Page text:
By now, every one of us feels sick from being in the air so long, eating snacks and airplane food, and not hydrating enough. We are 100% exhausted. Nora’s cranky from watching way too many cartoons. Titus is cranky because he hasn’t been allowed to move about freely for a day and a half. And already we feel the jet lag. It’s 11:45 PM in Indianapolis, but 6:45 AM back in Ukraine. And we haven’t slept all “night”.

We come through the gate, into the eager hugs of loved ones who’ve been straining their necks to catch site of us. The emotions at that point are a storm. Excitement and joy to be reunited, exhaustion from the trip, and anxiety over how the kids are doing. I remember one time, when my toddler niece had just completed a similar trip – she burst into tears at just the site of all her adoring relatives wanting to hug her!

We head to the luggage carousel. I have the same feeling every time we do this. Stand by the carousel, watching it go around and around, and pray earnestly that nothing was lost. At this point, I’m pretty sure that if we also have to deal with lost luggage, I’ll just break down into tears of exhaustion!

Once we have all the luggage, we pack everyone and everything into someone’s car. Our foggy brains have just enough mental capacity to say goodbye to those loved ones who came to greet us. And then we’re off to our final destination. Finally.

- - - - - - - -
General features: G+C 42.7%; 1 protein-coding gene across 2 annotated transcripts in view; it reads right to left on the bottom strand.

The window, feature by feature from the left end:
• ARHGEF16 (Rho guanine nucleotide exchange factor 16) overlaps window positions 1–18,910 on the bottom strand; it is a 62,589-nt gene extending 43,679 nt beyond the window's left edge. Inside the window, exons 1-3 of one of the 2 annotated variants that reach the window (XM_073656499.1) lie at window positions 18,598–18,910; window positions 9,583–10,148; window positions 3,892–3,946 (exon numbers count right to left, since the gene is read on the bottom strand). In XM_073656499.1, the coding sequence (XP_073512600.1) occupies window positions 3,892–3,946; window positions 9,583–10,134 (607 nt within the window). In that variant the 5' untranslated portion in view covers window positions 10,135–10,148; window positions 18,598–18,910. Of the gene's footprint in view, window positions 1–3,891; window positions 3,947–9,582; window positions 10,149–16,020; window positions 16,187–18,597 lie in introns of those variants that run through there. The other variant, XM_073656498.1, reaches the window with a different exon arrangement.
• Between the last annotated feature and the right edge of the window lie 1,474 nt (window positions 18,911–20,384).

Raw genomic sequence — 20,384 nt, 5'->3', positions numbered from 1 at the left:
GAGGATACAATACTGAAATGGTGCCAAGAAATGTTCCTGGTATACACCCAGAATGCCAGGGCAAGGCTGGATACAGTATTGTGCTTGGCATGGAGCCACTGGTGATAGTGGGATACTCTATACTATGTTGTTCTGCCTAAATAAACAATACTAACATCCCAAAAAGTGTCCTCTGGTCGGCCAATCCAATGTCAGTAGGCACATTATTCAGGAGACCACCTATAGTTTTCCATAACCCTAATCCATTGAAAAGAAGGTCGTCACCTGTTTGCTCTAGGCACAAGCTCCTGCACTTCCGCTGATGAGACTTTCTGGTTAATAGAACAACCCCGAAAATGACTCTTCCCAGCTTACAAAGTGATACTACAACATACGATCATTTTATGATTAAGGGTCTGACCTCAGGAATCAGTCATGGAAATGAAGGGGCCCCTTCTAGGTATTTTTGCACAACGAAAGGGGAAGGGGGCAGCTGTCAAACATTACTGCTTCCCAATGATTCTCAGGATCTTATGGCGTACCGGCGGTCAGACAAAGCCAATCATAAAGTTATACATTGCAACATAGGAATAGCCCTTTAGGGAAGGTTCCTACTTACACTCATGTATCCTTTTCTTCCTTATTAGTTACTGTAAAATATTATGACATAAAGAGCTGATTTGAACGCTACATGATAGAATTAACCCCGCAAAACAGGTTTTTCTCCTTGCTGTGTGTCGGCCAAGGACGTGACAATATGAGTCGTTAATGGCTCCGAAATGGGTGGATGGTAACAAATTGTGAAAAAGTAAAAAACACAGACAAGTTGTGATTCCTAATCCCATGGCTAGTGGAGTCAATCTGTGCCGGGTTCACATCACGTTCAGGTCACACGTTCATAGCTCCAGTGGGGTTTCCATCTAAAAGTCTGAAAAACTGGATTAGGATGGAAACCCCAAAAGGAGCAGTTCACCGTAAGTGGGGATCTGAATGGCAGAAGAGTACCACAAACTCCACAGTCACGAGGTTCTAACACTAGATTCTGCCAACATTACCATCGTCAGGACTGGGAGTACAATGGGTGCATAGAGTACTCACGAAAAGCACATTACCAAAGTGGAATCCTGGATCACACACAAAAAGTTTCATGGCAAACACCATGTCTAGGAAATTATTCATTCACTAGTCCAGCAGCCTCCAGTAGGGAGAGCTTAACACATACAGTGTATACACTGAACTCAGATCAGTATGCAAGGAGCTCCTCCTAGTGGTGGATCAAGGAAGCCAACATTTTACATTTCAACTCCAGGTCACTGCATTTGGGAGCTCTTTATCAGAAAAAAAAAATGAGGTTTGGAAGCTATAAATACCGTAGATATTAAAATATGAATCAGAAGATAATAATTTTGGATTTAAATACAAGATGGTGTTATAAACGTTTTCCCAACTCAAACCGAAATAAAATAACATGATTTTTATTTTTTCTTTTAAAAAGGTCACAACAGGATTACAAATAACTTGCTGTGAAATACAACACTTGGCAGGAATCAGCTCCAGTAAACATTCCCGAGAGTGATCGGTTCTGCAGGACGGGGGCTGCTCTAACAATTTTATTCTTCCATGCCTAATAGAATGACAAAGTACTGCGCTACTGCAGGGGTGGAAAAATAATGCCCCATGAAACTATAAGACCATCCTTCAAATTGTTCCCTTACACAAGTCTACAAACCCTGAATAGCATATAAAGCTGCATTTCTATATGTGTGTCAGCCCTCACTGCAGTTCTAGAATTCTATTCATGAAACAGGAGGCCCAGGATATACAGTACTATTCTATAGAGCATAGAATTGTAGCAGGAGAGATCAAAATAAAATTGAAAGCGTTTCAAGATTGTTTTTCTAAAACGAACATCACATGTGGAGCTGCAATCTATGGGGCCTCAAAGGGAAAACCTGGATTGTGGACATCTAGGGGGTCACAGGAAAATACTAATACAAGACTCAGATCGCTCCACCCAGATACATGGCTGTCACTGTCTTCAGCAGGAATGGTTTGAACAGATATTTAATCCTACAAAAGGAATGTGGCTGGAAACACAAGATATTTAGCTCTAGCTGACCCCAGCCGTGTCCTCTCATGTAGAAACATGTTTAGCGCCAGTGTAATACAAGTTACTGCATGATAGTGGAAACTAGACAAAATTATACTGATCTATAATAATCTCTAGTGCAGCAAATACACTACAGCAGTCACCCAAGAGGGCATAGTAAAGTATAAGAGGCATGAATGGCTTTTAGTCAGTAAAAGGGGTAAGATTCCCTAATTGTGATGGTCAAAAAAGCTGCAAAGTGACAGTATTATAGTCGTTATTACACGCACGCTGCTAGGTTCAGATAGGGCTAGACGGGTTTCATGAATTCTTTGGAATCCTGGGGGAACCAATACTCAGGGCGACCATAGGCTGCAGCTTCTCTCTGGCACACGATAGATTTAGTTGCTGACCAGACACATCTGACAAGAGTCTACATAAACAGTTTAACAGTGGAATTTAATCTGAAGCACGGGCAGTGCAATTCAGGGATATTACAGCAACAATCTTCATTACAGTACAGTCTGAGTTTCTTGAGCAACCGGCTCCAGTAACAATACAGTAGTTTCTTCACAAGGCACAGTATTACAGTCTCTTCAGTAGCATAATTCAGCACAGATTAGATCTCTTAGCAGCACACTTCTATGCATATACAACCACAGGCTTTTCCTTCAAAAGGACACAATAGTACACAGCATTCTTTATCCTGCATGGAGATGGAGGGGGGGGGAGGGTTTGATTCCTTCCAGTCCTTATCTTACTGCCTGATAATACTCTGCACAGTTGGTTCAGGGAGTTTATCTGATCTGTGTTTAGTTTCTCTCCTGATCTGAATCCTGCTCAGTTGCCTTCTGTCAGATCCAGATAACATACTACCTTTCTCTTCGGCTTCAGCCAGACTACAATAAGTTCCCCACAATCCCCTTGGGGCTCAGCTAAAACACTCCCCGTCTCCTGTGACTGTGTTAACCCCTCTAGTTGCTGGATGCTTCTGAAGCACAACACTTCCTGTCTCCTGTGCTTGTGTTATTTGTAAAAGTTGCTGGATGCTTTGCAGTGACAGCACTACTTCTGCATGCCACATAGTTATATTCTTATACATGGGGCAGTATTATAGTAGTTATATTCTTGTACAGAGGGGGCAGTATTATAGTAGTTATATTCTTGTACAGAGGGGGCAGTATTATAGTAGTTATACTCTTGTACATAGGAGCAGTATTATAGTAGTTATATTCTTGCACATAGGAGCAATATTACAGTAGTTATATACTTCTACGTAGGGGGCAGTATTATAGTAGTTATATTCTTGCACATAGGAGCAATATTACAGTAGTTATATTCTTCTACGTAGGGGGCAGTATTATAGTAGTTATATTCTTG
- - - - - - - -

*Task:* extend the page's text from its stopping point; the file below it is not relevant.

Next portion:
And we pray. Oh, how we pray! That when we arrive, we can climb into the sweet relief of a comfy bed…and not be awake – all – night – with jet lagging kids!

Sad man holding pillow - https://www.flickr.com/photos/59632563@N04/6480297645

Image by Vic via Flickr (Creative Commons License)

And so begins the journey we call furlough. More on that next week!

Tell me your story!

Whether you’re a missionary or not, have kids or not, what is your funniest travel memory? I LOVE these stories, so please – do share!!!



3 thoughts on “Why Transatlantic Travel Makes Me Crazy!

  1. Aside from all the road trips we had one flight to New Mexico. The trip was after 9/11. So new to security processes. Jarrid’s suit case had been triple checked. At the last minute he added whole tube of tooth paste. I told him the security officer would check again. He wanted to know “why, I packed everything on my list. ” the toothpaste got confiscated.
    We landed in New Mexico, the. Have a turnstile door. Who can resist not going round and round. I told Jarrid he had to get out where Joshua was standing. He did not. The door stopped and lights and alarms went off. Jarrid was no longer considered safe. Joshua said he looked like a hamster on wheel. They let go😉